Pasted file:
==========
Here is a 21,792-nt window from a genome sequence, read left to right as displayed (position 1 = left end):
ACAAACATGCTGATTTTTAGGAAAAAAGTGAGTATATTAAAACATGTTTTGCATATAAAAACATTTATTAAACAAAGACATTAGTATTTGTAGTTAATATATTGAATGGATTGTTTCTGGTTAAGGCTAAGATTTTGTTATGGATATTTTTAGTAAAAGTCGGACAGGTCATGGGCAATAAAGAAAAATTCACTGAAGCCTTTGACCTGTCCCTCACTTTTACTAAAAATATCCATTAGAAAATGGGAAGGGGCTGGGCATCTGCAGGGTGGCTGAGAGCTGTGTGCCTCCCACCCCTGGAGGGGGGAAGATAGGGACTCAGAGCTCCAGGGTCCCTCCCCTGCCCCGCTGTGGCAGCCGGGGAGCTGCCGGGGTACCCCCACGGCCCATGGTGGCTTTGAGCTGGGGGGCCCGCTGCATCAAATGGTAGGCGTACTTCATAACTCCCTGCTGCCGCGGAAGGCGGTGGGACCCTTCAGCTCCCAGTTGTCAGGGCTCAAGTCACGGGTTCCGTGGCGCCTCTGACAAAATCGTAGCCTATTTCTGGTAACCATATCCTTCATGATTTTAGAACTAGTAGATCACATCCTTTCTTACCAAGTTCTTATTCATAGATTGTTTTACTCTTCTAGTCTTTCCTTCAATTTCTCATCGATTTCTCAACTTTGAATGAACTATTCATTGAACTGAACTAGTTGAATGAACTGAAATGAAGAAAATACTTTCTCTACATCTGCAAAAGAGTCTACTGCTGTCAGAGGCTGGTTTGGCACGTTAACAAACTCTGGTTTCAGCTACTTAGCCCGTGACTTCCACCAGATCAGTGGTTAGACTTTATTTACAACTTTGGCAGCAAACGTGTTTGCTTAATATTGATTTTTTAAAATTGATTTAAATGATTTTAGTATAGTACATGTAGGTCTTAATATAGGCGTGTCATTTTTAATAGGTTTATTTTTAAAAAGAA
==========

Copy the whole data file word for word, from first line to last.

Here is a 21,792-nt window from a genome sequence, read left to right as displayed (position 1 = left end):
ACAAACATGCTGATTTTTAGGAAAAAAGTGAGTATATTAAAACATGTTTTGCATATAAAAACATTTATTAAACAAAGACATTAGTATTTGTAGTTAATATATTGAATGGATTGTTTCTGGTTAAGGCTAAGATTTTGTTATGGATATTTTTAGTAAAAGTCGGACAGGTCATGGGCAATAAAGAAAAATTCACTGAAGCCTTTGACCTGTCCCTCACTTTTACTAAAAATATCCATTAGAAAATGGGAAGGGGCTGGGCATCTGCAGGGTGGCTGAGAGCTGTGTGCCTCCCACCCCTGGAGGGGGGAAGATAGGGACTCAGAGCTCCAGGGTCCCTCCCCTGCCCCGCTGTGGCAGCCGGGGAGCTGCCGGGGTACCCCCACGGCCCATGGTGGCTTTGAGCTGGGGGGCCCGCTGCATCAAATGGTAGGCGTACTTCATAACTCCCTGCTGCCGCGGAAGGCGGTGGGACCCTTCAGCTCCCAGTTGTCAGGGCTCAAGTCACGGGTTCCGTGGCGCCTCTGACAAAATCGTAGCCTATTTCTGGTAACCATATCCTTCATGATTTTAGAACTAGTAGATCACATCCTTTCTTACCAAGTTCTTATTCATAGATTGTTTTACTCTTCTAGTCTTTCCTTCAATTTCTCATCGATTTCTCAACTTTGAATGAACTATTCATTGAACTGAACTAGTTGAATGAACTGAAATGAAGAAAATACTTTCTCTACATCTGCAAAAGAGTCTACTGCTGTCAGAGGCTGGTTTGGCACGTTAACAAACTCTGGTTTCAGCTACTTAGCCCGTGACTTCCACCAGATCAGTGGTTAGACTTTATTTACAACTTTGGCAGCAAACGTGTTTGCTTAATATTGATTTTTTAAAATTGATTTAAATGATTTTAGTATAGTACATGTAGGTCTTAATATAGGCGTGTCATTTTTAATAGGTTTATTTTTAAAAAGAA